This sermon was preached at Trinity Episcopal Church on July 19, 2015 the Eighth Sunday of Pentecost, Proper 11, Year B.
If you needed healing, where you would go? Who would you reach out to? I guess it would depend on the type of healing you needed, right? If you needed physical healing you would probably go to a doctor; specifically a doctor who specializes in the part of the body that you need healed. If you needed emotional healing you might go to a psychiatrist or a therapist or a counselor. But what if you needed spiritual healing? How would you even know if you needed spiritual healing? Is spiritual healing actually separate from other types of healing?
I am always fascinated by the healing stories in the gospels. When people hear about Jesus and recognize him, they rush to him, bringing all of the people who are sick to be healed by him. People shared their stories of healing with others, so Jesus would have gotten a reputation, especially given some of the healings he performed. People had lowered a paraplegic through the roof of a house so he could be healed by Jesus. Jesus had brought a little girl back from the dead, who had died when he was on his way to see her. When he got there he had said, “Talitha cum!” “Little girl, get up!” And she got up! He had exorcised countless demons from people and as more and more people were healed, more and more people came to him, seeking to be healed. Because who does not want to be healed, right? We all want to be healed.
Where we pick up the gospel story this morning, Jesus had sent out his disciples to do the same things that he was doing—to preach, and to teach, and to heal. And they had been! Now, they had come back and they were telling Jesus all about what they had been able to do in his name. And it sounds like he saw that they were tired.
They had been working hard, rushing around, coming and going, not even taking the time to eat or take care themselves. He said to them, "Come away, with me, by yourselves. You need to rest." This is what they were doing and where they were going, when the people recognized Jesus.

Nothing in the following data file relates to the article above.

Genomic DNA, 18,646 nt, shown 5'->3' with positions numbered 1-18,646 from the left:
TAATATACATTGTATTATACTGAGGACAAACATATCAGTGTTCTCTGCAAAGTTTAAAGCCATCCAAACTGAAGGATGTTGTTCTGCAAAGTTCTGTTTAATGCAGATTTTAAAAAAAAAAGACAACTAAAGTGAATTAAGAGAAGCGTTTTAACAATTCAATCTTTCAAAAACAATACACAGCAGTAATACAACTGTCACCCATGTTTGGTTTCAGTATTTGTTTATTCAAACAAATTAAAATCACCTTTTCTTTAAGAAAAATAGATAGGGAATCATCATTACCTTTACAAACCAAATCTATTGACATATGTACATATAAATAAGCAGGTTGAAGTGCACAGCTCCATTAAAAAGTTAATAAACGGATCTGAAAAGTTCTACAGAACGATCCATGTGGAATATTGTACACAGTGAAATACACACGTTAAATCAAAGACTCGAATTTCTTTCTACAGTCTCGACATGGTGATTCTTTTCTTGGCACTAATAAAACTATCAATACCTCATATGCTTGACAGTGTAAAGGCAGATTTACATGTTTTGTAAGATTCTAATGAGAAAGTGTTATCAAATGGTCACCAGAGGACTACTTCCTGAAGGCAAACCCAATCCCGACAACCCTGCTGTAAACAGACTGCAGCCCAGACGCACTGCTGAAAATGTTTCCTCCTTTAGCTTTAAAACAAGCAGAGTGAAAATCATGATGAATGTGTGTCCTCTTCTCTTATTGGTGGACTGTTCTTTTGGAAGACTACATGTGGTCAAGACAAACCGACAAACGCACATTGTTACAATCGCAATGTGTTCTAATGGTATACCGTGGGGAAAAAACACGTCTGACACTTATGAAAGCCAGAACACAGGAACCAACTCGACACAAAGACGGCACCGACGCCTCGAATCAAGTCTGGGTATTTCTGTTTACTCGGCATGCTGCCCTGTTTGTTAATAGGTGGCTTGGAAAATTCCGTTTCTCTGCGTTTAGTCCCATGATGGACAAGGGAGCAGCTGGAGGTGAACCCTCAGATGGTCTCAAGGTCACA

There is a question that I often ask myself, that I find myself asking this morning: How do we follow Jesus, when we are not Jesus? (It is related to the question about where we go when we need to be healed, I promise.)
As Christians we are called to follow Jesus, meaning we are called to follow the way of life that he lived to do the things that he taught, to live the way that he showed us to live. To love God with all our heart, soul, mind and strength, and to love our neighbors as ourselves. Now that Jesus has ascended to heaven, we are the ones who are still here—on earth—who are to share the gospel, and make disciples, and work for the coming of the kingdom. We are called to be Jesus to others.
Have you ever heard that phrase, “Christ has no hands or feet on earth but ours"? We are called to incarnate the love of God the same way that Christ made the love of God incarnate to us. But that phrase, “the same way” is tricky. Because we are not Jesus. There was only one Jesus, only one "Son of God, eternally begotten of the Father, God from God, light from Light, true God from true God."
I don’t often quote the creed. We are not a creedal church, the way some other churches are. We don’t define who we are by what we believe. Which I think is a good thing, because it means there is room to believe lots of different things in the Episcopal church. What we believe does not hold us together, but how we pray, coming together in the act of prayer and worship, that is what holds us together. We don’t all have to believe the same thing, to be a part of the same church. We don’t even have to do the same thing to be a part of the same church. We belong because God has made us belong. God has made us one. We belong because of what God did. Not because of something that we did. God has made us one human family. Knowing that we belong in Gods family should have an effect on what we do and why we do it.